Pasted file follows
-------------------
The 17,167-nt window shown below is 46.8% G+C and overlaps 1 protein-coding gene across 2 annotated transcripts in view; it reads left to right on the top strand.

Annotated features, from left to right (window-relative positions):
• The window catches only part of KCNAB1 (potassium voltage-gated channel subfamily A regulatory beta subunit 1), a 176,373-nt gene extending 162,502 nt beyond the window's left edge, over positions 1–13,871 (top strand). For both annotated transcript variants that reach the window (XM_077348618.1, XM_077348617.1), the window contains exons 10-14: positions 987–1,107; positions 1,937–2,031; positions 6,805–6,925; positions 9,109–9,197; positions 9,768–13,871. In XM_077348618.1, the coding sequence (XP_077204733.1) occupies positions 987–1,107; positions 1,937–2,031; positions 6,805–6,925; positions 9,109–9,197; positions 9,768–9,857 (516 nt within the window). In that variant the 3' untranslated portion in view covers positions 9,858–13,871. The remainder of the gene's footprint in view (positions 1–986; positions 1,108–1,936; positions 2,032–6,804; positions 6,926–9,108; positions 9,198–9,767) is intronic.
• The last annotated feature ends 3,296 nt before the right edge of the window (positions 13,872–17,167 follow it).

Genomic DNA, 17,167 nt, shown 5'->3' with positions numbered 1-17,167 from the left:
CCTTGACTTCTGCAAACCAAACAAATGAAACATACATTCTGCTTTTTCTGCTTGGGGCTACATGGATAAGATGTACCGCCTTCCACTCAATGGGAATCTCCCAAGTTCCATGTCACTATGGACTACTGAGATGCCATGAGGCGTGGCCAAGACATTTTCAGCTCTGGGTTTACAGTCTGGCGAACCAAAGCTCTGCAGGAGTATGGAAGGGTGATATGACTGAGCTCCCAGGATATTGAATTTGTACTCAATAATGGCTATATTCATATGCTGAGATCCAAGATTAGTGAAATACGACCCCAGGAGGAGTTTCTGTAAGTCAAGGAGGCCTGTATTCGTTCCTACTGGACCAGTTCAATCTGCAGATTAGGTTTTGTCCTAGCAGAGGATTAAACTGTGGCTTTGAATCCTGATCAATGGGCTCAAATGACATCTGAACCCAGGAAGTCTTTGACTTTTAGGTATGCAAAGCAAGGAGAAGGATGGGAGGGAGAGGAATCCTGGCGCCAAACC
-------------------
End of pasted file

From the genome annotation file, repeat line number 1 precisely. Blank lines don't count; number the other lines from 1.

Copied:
The 17,167-nt window shown below is 46.8% G+C and overlaps 1 protein-coding gene across 2 annotated transcripts in view; it reads left to right on the top strand.